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Institute of Continuing Education (ICE)


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The Master of Studies (MSt) in Applied Criminology and Police Management (Senior Leader Master’s Degree Apprenticeship) has the following aims:

To build the knowledge, skills and behaviours that senior leaders in policing need to serve the public interest in maintaining safety and justice under the rule of law.

To promote the professional development of senior leader apprentices by combining on-the-job training with academic learning and research. 

To introduce senior leaders in policing to the most current and enduring knowledge about targeting, testing and tracking the use of police resources to achieve specific objectives.

To develop skills necessary to locate, interpret, conduct and analyze research on issues in policing services.

To develop skills of course members in communicating their analyses, conclusions, and proposals based on research, both orally and in writing. 

To equip course members for lifelong learning in applying current research in applied criminology and police management to improve the performance of their organisations.

Learning resources include an instructional team that uniquely combines globally renowned academic scholars with highly accomplished English Chief Officers, as well as the Radzinowicz Library, one of the world’s leading collections on crime-related topics.


Teaching & Assessment


The programme is a part-time course that takes place over two years starting in the spring. There are normally three two-week residential teaching blocks in the first year: Block A (March/April), Block B (July) and Block C (September). The residential teaching blocks incorporate four key modules: Criminological Theory, Evidence-Based Policing, Leadership and Management, and Research Methods.

The modules cover a range of topics and use a range of delivery styles including seminars, lectures, symposia, practical exercises and project work. Reading lists are provided for each session, giving required and suggested further reading.

Apprentices are allocated a personal supervisor with whom they can discuss any aspect of the course (essay choice, thesis topic, time management, sources of information, academic development and support) on a one-to-one basis. Independent study time is incorporated into the teaching blocks.

Apprentices have access to college library facilities as well as the Radzinowicz (Institute of Criminology), Squire (Faculty of Law), the Cambridge Judge Business School and University libraries. In the second year, supervision may pass to another member of staff who is better suited to supervise the thesis topic and in some cases a separate subject-specific thesis advisor may also be allocated to work alongside the supervisor.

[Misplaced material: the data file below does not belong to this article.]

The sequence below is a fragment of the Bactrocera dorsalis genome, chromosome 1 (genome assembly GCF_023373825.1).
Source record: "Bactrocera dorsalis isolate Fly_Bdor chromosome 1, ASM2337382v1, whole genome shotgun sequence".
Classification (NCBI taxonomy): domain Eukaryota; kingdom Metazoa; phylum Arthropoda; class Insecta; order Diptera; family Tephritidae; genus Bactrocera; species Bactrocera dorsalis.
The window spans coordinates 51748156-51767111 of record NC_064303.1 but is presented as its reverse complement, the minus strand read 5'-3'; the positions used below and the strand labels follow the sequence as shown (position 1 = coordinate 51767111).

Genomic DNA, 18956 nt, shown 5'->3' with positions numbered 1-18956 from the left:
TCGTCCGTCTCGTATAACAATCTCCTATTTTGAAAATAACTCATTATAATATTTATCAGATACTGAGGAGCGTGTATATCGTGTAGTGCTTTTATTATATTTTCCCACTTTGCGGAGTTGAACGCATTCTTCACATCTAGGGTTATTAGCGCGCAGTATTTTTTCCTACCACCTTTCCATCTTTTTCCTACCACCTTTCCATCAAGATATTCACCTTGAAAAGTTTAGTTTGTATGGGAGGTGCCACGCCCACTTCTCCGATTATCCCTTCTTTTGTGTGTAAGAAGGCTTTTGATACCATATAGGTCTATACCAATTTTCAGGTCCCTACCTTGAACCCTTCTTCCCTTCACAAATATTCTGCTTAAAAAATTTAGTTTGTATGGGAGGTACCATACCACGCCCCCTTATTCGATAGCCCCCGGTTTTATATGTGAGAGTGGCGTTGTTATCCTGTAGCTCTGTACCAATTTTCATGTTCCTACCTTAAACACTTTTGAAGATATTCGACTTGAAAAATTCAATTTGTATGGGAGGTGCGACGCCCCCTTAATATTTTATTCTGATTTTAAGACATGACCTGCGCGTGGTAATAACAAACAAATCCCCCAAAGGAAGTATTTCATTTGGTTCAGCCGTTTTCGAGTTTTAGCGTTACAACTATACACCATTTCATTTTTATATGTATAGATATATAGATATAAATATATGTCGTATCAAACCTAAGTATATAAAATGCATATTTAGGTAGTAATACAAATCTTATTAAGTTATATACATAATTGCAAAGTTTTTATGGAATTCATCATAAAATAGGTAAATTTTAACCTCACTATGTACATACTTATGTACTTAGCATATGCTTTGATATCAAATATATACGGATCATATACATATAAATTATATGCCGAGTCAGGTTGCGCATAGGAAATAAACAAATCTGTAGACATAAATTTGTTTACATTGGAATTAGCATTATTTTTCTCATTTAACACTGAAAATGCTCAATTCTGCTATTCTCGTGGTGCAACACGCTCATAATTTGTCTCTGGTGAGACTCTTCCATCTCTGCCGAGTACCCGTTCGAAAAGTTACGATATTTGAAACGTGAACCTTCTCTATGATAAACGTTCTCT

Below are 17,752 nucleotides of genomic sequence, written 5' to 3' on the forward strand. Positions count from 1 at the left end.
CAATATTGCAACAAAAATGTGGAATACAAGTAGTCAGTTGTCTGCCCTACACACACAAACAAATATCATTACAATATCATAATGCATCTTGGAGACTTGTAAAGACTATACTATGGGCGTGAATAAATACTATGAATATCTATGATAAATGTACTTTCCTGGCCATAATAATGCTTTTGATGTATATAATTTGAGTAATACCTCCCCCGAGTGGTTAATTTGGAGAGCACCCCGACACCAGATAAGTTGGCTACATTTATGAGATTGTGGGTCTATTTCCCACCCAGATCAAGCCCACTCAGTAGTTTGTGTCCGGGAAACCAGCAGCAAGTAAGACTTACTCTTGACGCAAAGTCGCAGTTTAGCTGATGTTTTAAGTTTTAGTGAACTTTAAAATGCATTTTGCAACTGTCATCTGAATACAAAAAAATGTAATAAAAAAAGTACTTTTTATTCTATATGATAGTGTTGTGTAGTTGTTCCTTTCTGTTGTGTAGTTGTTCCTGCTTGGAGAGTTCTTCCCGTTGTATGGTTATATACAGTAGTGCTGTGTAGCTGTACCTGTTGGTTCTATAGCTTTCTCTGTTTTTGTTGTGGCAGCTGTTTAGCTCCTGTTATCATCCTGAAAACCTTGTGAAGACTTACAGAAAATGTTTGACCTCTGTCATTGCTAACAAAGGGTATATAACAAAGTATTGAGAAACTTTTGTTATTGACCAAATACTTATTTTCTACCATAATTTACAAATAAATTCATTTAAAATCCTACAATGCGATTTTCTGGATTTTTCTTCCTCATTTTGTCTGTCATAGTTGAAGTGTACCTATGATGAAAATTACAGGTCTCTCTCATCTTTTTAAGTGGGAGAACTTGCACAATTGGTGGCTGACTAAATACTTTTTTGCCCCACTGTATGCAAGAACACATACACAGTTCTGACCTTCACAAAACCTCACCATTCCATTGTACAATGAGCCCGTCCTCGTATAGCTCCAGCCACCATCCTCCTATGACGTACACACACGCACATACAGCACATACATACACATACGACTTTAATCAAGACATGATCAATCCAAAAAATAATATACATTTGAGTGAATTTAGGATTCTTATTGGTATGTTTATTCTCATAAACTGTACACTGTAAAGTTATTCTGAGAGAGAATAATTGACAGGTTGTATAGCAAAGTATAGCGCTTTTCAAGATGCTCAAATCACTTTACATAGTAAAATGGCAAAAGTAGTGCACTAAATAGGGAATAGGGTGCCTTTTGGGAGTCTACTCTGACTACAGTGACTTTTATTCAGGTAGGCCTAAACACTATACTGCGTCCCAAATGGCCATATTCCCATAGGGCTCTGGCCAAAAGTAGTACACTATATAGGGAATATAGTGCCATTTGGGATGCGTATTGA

Apprentice support materials are also available via a virtual learning environment (VLE).

  • One to one supervision: One or two hours per week (during the residential blocks in both years), others as required via telephone, Skype or other
  • Seminars and Lectures: First year: 47 hours per term
  • Small group teaching: Two hours per term
  • Practical sessions: As required – optional research methods surgeries and workshops for attendance depending on research methods being used
  • Literature reviews: The dissertation requires a literature review
  • Presentations: Apprentices may make one oral presentation in term five and a compulsory assessed oral presentation in term six


Detailed written feedback is given following all six written assignments. This is followed by discussion with supervisors. Verbal feedback is given following a discussion on thesis topic in terms four and five and on oral presentation in term six.


  1. Thesis/Dissertation of 18,000 words maximum (including footnotes or endnotes, but excluding appendices and bibliographical references)
  2. Four essays of 3,000 words maximum each
  3. A research proposal of 4,000 words maximum
  4. A Viva Voce presentation on the dissertation in progress

Other assessment

  • Gateway Review The employer acknowledging the completion of the course milestones prior to the EPA taking place.
  • The End Point Assessment (EPA) will be carried out by an independent registered End Point Assessment Organisation (EPAO) that will assess the apprentices knowledge, skills and behaviours against the Senior Leader's Degree Apprenticeship standard.
    • EPA Portfolio Assessment: Project showcase, based on work-based project; including report, presentation and questioning
    • EPA Professional Conversation: Professional Discussion, based on review of portfolio of evidence

Course dates

01 Apr 2019

Course duration

2 Years

Apply by

08 Mar 2019

Academic Directors, Course Directors and Tutors are subject to change, when necessary.


Institute of Criminology
Sidgwick Avenue
United Kingdom

Qualifications / Credits

180 credits at Master of Studies